Clean Technology 2008
U. Balachandran, T.H. Lee, S.E. Dorris, C.G. Scouten, C.L. Marshall
Argonne National Laboratory, US
dehydrogenation, ethylene, membrane technology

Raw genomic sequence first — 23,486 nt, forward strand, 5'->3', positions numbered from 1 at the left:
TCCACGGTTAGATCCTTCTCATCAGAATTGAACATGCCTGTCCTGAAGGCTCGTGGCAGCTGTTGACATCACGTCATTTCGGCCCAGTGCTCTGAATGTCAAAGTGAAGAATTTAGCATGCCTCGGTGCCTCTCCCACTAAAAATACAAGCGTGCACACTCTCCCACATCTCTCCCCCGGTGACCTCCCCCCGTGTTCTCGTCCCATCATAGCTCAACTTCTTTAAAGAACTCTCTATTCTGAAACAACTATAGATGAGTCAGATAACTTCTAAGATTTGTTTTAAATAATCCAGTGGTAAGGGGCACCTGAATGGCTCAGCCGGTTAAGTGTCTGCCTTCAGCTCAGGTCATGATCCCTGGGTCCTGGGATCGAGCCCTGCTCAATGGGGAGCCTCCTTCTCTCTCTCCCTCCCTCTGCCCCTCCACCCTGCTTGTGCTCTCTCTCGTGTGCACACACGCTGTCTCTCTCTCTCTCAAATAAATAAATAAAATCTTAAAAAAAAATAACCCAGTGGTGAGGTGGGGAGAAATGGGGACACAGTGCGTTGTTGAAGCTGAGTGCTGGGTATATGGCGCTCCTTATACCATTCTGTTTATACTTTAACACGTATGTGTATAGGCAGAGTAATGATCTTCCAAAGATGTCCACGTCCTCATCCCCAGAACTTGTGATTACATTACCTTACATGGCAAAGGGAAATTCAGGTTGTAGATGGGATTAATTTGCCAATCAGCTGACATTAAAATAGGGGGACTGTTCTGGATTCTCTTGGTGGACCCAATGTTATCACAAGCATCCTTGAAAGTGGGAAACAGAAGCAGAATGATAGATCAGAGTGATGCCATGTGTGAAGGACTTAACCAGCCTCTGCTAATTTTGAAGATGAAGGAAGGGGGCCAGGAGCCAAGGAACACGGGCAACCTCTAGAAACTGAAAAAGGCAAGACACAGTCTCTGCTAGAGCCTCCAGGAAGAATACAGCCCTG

Today ethylene is produced (approximately 60 billion pounds in 2005 in U.S.A. alone) by thermal cracking of ethane in presence of steam requiring substantial energy input. The equilibrium conversion is thermodynamically limited. Because of direct contact between carbon and steam significant amounts of carbon oxide and NOx are produced. We have demonstrated in the laboratory a new way to make ethylene via ethane dehydrogenation using a dense hydrogen transport membrane (HTM) to drive the unfavorable equilibrium conversion. Preliminary laboratory experiments have shown the new approach can afford ethylene yields significantly above the thermodynamic equilibrium limit, at high ethane conversion, while completely eliminating production of green house gases. This new approach affords a much simpler product slate and lower the cost.